Social entrepreneur Scott Thompson is betting that environmentally conscious consumers in midtown Sacramento will embrace an alternative to Styrofoam takeout containers.
“It was about this time last year,” Thompson said. “I remember sitting in a coffee shop here in midtown, and it must have been about lunchtime because I saw people walking around with their Styrofoam containers, and I’m thinking, ‘Really, are we still doing that, and – really – here in the middle of Sacramento?’ I thought there’s got to be an alternative, and I don’t know what I Googled. It was either ‘still Styrofoam?’ or something like that, and it came up with a website that had an alternative to single-use food containers, and I said, ‘All right, so there is an alternative. This woman figured it out. There’s no reason why that couldn’t work here.’ ”
“This woman” is Portland’s Laura Weiss, who had done environmental policy and advocacy for many years. She frequently patronized the city’s legion of food carts. Only one thing about the experience left her dismayed: the amount of food containers going into landfills. Then she began working with a food service company, and she discovered a hardy plastic container that could be reused and later, when its life was over, recycled.
When Weiss added the two together, she came up with the idea for a company that she called GO Box. Takeout diners, also known as subscribers, pay an annual fee to GO Box. They get a token they can show to any participating food cart vendor or restaurateur, and their food is packaged in one of the plastic carts sitting at the restaurants. Subscribers drop the plastic boxes, either clean or dirty, at dropboxes around town. Some companies lease drop boxes from GO Box to make it convenient for their employees.
Thompson contacted Weiss and went up to visit her last April. He used his savings to pay a licensing fee and buy the necessary materials. Six months ago, he recruited six midtown restaurants, including Alley Katz, Chita’s Mexican Grill, Jalapeños and N Street Café, willing to try it out. On Monday, he put up signs in each eatery announcing the program. No one has yet bought a $24 annual subscription at one of the sites, but Thompson is hopeful. His website, www.sactogobox.com, lists all the restaurants and latest news.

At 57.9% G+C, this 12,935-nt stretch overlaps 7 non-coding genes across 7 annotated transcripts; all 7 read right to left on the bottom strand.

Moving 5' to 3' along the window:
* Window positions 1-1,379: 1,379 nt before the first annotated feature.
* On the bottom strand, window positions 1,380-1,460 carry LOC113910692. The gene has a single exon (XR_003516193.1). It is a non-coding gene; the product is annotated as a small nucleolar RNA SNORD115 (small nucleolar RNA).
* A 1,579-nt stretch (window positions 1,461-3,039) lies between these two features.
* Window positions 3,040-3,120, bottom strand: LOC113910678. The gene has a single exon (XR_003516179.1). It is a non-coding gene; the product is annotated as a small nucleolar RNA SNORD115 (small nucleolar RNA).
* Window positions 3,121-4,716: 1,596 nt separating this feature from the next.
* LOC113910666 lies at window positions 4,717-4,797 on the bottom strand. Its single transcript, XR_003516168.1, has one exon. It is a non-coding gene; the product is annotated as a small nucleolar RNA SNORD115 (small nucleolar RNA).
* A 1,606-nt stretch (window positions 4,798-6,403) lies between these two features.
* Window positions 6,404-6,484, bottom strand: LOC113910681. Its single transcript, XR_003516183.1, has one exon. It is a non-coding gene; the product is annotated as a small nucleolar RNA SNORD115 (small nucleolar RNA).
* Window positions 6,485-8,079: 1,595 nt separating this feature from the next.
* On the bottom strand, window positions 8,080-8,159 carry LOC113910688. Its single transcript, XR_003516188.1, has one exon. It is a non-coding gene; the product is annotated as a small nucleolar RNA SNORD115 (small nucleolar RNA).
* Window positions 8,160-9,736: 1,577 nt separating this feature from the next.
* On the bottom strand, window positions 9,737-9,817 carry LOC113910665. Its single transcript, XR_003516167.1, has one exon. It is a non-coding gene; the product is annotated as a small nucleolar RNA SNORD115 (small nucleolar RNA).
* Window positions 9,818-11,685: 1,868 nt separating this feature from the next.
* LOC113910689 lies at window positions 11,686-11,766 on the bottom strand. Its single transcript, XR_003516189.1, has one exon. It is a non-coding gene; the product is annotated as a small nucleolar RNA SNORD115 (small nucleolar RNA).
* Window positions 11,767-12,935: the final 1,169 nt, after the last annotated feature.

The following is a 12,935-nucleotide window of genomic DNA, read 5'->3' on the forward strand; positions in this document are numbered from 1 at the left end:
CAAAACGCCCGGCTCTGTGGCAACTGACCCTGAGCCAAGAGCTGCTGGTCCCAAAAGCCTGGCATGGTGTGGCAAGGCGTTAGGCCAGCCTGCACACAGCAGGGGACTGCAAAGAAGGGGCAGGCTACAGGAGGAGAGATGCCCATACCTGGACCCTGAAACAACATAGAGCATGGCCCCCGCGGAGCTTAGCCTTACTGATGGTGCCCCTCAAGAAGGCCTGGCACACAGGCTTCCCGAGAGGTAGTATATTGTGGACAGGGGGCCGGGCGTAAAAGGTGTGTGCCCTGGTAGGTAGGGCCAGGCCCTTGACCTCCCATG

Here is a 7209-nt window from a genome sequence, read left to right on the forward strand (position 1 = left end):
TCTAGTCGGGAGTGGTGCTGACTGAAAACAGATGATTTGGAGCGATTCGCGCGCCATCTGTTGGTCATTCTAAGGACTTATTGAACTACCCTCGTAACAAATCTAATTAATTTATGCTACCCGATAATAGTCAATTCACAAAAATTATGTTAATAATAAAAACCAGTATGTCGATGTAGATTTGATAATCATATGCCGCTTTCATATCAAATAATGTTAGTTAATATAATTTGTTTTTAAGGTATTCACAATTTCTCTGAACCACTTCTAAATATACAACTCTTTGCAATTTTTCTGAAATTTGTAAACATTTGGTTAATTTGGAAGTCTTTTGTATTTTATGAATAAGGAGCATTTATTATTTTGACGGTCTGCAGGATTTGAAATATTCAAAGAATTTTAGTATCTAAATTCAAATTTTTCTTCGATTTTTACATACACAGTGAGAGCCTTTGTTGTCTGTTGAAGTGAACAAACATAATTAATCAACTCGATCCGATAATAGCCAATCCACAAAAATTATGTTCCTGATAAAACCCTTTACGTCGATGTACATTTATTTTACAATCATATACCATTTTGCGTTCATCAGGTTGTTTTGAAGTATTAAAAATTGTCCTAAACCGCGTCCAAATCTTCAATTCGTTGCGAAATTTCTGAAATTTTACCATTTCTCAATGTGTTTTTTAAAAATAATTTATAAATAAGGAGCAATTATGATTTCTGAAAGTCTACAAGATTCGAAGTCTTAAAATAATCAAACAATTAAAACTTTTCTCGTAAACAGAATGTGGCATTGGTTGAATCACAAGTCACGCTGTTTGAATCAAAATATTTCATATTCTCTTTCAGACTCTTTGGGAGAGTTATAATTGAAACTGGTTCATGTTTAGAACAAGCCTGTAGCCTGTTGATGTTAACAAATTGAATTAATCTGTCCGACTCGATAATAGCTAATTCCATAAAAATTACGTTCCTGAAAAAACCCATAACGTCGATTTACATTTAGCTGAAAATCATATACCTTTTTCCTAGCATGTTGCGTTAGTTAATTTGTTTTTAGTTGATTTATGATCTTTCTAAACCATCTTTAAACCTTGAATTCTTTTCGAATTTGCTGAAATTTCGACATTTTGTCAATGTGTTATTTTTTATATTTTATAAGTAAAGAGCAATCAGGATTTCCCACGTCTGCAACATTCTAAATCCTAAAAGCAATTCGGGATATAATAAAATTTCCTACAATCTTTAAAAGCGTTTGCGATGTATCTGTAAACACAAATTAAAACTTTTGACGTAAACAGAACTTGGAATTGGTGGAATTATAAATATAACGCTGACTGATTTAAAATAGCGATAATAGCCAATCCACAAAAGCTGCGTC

Roots of success
As part of a new speaker series, business accelerator Davis Roots asks well-known entrepreneurs to share their stories and advice in hopes of inspiring other big ideas.
First up was Chris Soderquist. He’s known as chief executive of Davis-based Octus Energy these days, but he has also been managing director of a luxury real estate investment firm at the Hunt-Boyer Mansion, 604 Second St., and a leader of two business incubators. Soderquist spoke last night, but I caught up with him before he got in front of the crowd.
He told me that, among other things, he was going to tell his audience to sell holes, not drills. By that, he said he meant that satisfying the customer is the goal, not creating a cool widget.
“Too many people are enamored with what they create,” he explained. “It’s great to have a passion for what it is, what is your goal, what you make or what you sell, but don’t lose track of what’s most important, which is the value or the outcome it generates for the customer.”
Davis’ Sugar Daddies will open a new store at Folsom’s Palladio at Broadstone just before spring, but first comes Bracketology.
What is Bracketology? Sugar Daddies asked customers to nominate 16 crazy flavors. Starting Monday, it will make two new ice cream flavors each week, allow customers to taste them for free, then get their votes on which one moves to the next round. The winner will go into rotation. Next week, chocolate Sriracha goes up against red velvet with cream cheese.
Sugar Daddies was born in June 2011 when Jake Jacobsen decided to team his Cupcake Craving business with Dave Robert’s Davis Creamery.
“Davis Creamery has been in Davis for the last seven years, and it’s homemade ice cream,” said Stacie Hoyt, the manager at Sugar Daddies, “and three years ago, they started selling Cupcake Craving cupcakes, and then when the lease was up, they decided, ‘Why don’t we just go into a business venture together?’ So they moved the creamery to downtown Davis and changed the name to Sugar Daddies. They are two men who have kids, so they thought it was a funny play on the name because they sell sugar and they’re both daddies.”
At 113 E St., the business is holding its own against competition: Baskin Robbins at 236 E St., Cream at 110 F St. and Icekrimski Cafe at 618 Second St. Hoyt doesn’t have an exact date when the Folsom location will open.
“We’re painting the walls and figuring out where we want sinks,” Hoyt said. Jacobsen’s current Cupcake Craving, 1167 Riley St. in Folsom, will close and merge into the new Sugar Daddies once it opens. The Cupcake Craving in Sacramento’s Howe ’Bout Arden center is not affected by this change.